8. Mount Dzhimara

View of Mount Dzhimara through the clouds
Mount Dzhimara on a cloudy day
Height: 4,780 m (15,682 ft)
Mountain range: Caucasus Mountains
Country: Russia

With an elevation of 4,780 meters, Mount Dzhimara in Russia is Europe’s eighth-highest mountain. Again, it forms part of the Caucasus and it is the second-highest peak in the Kokh Range, after Mount Kazbek, which is located just 5.5 miles away.

However, unlike Kazbek, there aren’t any guided expeditions to the summit and information regarding the mountain’s conditions is limited.

9. Mount Ushba

Mountain top turned pink and orange by the sunset
Mount Ushba at sunset
Height: 4,710 m | 15,453 ft
Mountain range: Caucasus Mountains
Country: Georgia

The ninth-highest mountain in Europe is Ushba in Georgia, which has two summits measuring similar heights. The mountain’s highest point is 4,710 meters on its south summit, closely followed by its north summit, which measures 4,690 meters high.

Often referred to as the Matterhorn of the Caucasus Mountains, it is a particularly beautiful mountain, but it is also notorious for its bad weather. Unfortunately, gale-force winds, heavy snowfall and year-round storms, combined with steep slopes and icy terrain, cause the deaths of around half a dozen mountaineers each year. 

The north summit is the easier of the two summits and was first climbed in 1888, with the tougher south summit only ascended in 1903. On average, it takes 12 days to climb Ushba, and it is regarded as the most challenging climb in the Caucasus Mountain Range.

10. Monte Rosa

Person paragliding in front of Monte Rosa on a clear day
Paragliding in the Alps
Height: 4,634 m | 15,203 ft
Mountain range: The Pennine Alps
Country: Switzerland

With the highest of its four peaks measuring 4,634 meters, Monte Rosa is the tenth-highest mountain in Europe.

Another spectacular mountain, its scenery has inspired photographers, writers and artists, including Leonardo da Vinci, and many people also visit it for its skiing and snowboarding opportunities as well as to climb it.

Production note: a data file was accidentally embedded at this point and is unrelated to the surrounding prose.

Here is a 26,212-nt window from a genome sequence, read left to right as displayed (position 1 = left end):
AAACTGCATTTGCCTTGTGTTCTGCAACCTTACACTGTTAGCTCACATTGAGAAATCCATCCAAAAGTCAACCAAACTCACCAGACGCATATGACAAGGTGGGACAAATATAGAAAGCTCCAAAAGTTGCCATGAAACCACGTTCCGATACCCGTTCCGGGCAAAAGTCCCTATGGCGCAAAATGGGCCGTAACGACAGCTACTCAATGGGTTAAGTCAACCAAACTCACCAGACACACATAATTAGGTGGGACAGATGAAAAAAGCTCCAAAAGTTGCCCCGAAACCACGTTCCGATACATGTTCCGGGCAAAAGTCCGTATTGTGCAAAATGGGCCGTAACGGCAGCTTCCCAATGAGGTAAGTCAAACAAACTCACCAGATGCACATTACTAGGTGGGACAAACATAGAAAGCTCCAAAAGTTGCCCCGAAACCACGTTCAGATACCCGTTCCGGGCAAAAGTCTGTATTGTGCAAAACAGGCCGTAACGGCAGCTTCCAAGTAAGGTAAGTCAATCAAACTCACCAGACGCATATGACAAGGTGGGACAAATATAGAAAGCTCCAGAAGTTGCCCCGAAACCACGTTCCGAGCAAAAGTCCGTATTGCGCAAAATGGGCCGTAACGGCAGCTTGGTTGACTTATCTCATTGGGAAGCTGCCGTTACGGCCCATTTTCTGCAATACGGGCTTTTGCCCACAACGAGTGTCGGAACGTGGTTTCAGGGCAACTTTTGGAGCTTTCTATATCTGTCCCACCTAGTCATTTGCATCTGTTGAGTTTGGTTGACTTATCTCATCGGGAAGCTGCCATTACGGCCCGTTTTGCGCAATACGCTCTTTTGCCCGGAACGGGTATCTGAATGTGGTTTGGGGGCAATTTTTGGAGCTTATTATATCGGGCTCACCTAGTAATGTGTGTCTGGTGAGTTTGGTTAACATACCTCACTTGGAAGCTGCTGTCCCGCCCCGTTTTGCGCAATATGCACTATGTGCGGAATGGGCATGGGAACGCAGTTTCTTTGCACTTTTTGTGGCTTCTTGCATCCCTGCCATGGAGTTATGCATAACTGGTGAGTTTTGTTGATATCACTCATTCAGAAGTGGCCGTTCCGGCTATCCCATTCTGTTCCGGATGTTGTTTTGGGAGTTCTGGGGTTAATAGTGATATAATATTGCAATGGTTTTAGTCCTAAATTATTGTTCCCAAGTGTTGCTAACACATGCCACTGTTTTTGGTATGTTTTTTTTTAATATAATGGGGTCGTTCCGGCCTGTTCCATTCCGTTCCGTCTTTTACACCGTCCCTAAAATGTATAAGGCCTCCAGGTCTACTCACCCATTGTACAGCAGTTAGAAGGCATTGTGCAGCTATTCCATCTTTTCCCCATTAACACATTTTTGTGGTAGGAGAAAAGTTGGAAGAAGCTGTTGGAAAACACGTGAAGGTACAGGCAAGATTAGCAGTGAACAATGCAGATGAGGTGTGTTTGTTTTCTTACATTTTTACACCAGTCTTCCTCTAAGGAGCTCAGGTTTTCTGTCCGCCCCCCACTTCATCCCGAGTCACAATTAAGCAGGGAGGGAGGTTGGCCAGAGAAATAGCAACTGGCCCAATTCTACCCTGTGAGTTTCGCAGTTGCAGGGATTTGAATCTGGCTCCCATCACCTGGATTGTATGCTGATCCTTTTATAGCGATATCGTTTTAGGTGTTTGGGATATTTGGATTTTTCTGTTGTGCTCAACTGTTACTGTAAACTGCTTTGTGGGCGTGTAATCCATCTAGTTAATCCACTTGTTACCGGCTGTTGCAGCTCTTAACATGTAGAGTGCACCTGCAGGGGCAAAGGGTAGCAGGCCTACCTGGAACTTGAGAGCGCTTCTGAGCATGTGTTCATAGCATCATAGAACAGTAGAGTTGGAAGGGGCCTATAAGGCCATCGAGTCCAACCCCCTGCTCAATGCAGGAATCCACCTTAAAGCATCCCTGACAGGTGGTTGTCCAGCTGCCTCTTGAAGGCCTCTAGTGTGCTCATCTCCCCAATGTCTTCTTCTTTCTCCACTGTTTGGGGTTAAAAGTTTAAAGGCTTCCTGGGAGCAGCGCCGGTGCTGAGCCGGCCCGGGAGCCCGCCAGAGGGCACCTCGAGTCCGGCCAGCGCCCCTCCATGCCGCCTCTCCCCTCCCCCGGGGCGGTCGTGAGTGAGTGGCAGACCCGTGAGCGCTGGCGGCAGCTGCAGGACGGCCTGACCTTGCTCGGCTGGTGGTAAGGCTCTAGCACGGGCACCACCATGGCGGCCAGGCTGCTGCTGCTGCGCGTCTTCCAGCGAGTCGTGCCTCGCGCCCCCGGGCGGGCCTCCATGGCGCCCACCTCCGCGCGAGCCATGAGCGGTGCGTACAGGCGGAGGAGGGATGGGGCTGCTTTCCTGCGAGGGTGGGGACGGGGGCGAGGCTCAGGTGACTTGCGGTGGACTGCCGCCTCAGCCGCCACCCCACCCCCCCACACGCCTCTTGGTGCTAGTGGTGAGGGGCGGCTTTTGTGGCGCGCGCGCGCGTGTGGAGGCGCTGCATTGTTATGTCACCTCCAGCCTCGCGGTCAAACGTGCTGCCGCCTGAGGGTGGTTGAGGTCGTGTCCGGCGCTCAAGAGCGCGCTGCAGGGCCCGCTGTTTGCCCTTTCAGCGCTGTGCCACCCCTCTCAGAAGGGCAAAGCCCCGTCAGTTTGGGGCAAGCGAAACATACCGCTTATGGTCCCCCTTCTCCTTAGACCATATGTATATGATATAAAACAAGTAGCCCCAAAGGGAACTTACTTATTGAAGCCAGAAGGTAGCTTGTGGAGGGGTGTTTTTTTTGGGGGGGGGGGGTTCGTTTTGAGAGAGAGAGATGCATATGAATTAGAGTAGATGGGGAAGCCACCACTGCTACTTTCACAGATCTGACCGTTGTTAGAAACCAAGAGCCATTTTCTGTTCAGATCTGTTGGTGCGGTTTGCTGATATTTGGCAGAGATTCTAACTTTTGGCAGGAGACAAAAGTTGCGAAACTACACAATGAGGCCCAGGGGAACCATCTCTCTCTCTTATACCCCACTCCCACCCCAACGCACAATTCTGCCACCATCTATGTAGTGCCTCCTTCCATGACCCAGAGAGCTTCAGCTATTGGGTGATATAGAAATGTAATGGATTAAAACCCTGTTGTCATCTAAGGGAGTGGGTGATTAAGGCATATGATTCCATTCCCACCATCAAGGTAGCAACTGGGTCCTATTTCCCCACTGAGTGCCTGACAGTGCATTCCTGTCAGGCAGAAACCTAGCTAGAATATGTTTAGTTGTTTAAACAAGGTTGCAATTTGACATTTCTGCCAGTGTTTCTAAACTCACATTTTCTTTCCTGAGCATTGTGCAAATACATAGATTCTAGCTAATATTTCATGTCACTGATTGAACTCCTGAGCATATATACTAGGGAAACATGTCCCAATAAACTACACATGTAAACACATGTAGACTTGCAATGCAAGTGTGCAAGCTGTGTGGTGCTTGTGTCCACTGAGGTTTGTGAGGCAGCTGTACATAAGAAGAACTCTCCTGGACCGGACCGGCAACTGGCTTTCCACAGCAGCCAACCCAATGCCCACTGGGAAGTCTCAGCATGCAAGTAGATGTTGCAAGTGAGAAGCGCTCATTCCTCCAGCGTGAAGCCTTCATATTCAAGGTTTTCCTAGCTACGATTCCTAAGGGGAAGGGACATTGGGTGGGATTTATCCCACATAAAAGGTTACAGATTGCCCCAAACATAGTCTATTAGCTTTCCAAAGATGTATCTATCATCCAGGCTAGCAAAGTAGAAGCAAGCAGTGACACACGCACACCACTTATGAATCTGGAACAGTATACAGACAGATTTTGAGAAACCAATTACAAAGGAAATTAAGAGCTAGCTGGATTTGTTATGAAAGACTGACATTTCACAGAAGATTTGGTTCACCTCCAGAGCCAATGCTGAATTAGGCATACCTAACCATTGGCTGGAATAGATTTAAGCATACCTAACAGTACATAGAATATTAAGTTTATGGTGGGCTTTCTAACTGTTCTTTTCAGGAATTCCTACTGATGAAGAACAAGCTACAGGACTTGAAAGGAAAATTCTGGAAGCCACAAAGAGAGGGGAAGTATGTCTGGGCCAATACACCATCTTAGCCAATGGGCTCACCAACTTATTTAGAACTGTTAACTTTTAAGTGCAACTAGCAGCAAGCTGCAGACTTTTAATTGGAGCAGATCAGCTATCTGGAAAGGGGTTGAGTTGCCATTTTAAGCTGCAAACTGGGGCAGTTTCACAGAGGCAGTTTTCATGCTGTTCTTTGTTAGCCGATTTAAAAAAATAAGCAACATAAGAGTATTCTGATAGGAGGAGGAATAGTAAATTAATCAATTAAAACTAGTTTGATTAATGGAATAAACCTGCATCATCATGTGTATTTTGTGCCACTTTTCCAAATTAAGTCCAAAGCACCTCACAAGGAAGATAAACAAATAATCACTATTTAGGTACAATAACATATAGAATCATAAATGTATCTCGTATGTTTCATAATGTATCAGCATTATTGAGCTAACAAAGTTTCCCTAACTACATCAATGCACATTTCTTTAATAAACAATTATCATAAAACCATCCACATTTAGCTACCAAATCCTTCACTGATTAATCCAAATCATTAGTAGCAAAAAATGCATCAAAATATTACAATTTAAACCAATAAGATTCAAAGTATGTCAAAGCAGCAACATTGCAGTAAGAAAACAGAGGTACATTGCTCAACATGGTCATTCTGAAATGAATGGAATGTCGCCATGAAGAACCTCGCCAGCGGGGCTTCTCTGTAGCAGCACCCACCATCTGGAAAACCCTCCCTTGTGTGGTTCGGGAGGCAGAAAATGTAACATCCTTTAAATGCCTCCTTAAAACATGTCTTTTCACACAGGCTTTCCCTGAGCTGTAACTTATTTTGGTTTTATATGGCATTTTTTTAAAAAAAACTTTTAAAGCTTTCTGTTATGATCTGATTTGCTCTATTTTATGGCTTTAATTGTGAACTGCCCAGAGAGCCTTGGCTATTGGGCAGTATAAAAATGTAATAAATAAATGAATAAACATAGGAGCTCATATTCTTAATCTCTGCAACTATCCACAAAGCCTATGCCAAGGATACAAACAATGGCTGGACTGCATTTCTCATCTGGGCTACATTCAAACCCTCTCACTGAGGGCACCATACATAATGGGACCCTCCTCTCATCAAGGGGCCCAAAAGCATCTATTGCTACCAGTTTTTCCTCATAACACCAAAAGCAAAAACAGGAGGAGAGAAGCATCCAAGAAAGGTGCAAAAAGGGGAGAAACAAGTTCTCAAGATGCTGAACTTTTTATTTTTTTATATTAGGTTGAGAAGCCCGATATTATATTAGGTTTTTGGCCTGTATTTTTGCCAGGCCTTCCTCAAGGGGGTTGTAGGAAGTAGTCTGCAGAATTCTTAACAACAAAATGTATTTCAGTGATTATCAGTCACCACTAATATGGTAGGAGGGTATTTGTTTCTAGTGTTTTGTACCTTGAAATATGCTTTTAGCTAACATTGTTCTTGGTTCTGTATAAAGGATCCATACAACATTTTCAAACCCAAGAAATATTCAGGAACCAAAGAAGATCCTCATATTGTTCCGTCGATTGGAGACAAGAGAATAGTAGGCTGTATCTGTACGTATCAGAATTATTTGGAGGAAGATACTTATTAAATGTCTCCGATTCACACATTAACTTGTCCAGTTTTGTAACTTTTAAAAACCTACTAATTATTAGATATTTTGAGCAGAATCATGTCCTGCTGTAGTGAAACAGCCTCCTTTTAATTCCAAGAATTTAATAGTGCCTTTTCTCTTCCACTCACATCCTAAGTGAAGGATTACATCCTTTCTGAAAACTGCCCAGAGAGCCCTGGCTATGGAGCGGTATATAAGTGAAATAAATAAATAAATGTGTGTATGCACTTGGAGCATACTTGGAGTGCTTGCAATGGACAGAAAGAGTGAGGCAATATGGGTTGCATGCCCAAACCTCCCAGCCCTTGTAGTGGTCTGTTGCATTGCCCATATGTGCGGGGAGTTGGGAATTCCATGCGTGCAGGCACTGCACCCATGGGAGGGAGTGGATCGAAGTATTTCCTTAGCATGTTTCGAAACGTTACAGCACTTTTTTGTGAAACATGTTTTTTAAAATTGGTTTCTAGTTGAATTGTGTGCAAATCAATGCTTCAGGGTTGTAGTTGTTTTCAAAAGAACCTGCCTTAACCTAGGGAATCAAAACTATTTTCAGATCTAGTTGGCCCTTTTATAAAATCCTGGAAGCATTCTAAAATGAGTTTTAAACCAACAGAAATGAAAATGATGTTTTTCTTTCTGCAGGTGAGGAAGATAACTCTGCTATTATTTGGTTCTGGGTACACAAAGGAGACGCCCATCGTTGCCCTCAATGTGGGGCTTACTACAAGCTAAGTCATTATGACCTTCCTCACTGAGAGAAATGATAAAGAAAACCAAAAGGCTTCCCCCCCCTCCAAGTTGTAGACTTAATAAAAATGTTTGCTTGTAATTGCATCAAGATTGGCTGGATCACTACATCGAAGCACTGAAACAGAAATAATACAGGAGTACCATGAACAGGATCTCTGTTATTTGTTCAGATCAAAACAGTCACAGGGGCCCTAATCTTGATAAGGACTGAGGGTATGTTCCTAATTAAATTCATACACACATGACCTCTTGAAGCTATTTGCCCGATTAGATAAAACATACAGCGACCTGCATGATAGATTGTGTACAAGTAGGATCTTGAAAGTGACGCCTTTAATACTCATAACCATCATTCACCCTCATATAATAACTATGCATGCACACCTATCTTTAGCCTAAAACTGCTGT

There are several routes up Monte Rosa, but reaching the summit involves crossing a large glacier and navigating a rocky ridge. Climbers must also be fit, well-acclimatized and able to endure sub-zero temperatures.

Overview: Highest Mountains in Europe

RankMountainHeight (m)Height (feet)Mountain RangeCountry
1Mount Elbrus5,46218,510Caucasus MountainsRussia
2Mount Dykh-Tau5,20517,077Caucasus MountainsRussia
3Mount Shkhara5,20117,060Caucasus MountainsGeorgia
4Mount Koshtan-Tau5,15116,900Caucasus MountainsRussia
5Mount Kazbek5,03316,512Caucasus MountainsGeorgia
6Mount Tetnuldi4,85815,938Caucasus MountainsGeorgia
7Mont Blanc4,80815,774The AlpsFrance
8Mount Dzhimara4,78015,682Caucasus MountainsRussia
9Mount Ushba4,71015,453Caucasus MountainsGeorgia
10Monte Rosa4,63415,203Pennine AlpsSwitzerland

The ten highest mountains in Europe are Mount Elbrus, Mount Dykh-Tau, Mount Shkhara, Mount Koshtan-Tau, Mount Kazbek, Mount Tetnuldi, Mont Blanc, Mount Dzhimara, Mount Ushba and Monte Rosa. The majority of these mountains form part of the Caucasus Mountain Range, with just Mont Blanc and Monte Rosa located in the European Alps.